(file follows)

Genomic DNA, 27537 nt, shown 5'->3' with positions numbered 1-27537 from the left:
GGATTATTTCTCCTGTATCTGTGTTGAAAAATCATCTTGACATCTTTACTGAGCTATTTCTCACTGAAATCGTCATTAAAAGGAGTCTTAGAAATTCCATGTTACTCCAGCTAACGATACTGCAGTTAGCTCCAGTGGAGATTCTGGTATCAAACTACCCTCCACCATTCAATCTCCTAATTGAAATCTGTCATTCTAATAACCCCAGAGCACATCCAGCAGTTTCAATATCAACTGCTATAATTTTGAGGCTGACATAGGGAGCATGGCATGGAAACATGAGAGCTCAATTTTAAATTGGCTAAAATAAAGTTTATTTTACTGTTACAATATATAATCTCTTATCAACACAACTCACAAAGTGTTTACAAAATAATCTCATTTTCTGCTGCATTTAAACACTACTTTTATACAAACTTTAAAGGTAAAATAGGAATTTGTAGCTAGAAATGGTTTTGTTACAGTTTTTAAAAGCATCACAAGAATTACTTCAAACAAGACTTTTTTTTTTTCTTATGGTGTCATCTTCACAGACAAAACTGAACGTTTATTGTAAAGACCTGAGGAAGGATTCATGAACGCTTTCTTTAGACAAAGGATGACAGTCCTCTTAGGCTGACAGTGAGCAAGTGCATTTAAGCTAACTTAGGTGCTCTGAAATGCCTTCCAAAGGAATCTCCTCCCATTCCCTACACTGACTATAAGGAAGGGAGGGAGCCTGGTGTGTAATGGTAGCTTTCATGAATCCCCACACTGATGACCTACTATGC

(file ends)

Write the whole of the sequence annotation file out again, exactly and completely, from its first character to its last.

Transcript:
Genomic DNA, 27537 nt, shown 5'->3' with positions numbered 1-27537 from the left:
GGATTATTTCTCCTGTATCTGTGTTGAAAAATCATCTTGACATCTTTACTGAGCTATTTCTCACTGAAATCGTCATTAAAAGGAGTCTTAGAAATTCCATGTTACTCCAGCTAACGATACTGCAGTTAGCTCCAGTGGAGATTCTGGTATCAAACTACCCTCCACCATTCAATCTCCTAATTGAAATCTGTCATTCTAATAACCCCAGAGCACATCCAGCAGTTTCAATATCAACTGCTATAATTTTGAGGCTGACATAGGGAGCATGGCATGGAAACATGAGAGCTCAATTTTAAATTGGCTAAAATAAAGTTTATTTTACTGTTACAATATATAATCTCTTATCAACACAACTCACAAAGTGTTTACAAAATAATCTCATTTTCTGCTGCATTTAAACACTACTTTTATACAAACTTTAAAGGTAAAATAGGAATTTGTAGCTAGAAATGGTTTTGTTACAGTTTTTAAAAGCATCACAAGAATTACTTCAAACAAGACTTTTTTTTTTTCTTATGGTGTCATCTTCACAGACAAAACTGAACGTTTATTGTAAAGACCTGAGGAAGGATTCATGAACGCTTTCTTTAGACAAAGGATGACAGTCCTCTTAGGCTGACAGTGAGCAAGTGCATTTAAGCTAACTTAGGTGCTCTGAAATGCCTTCCAAAGGAATCTCCTCCCATTCCCTACACTGACTATAAGGAAGGGAGGGAGCCTGGTGTGTAATGGTAGCTTTCATGAATCCCCACACTGATGACCTACTATGC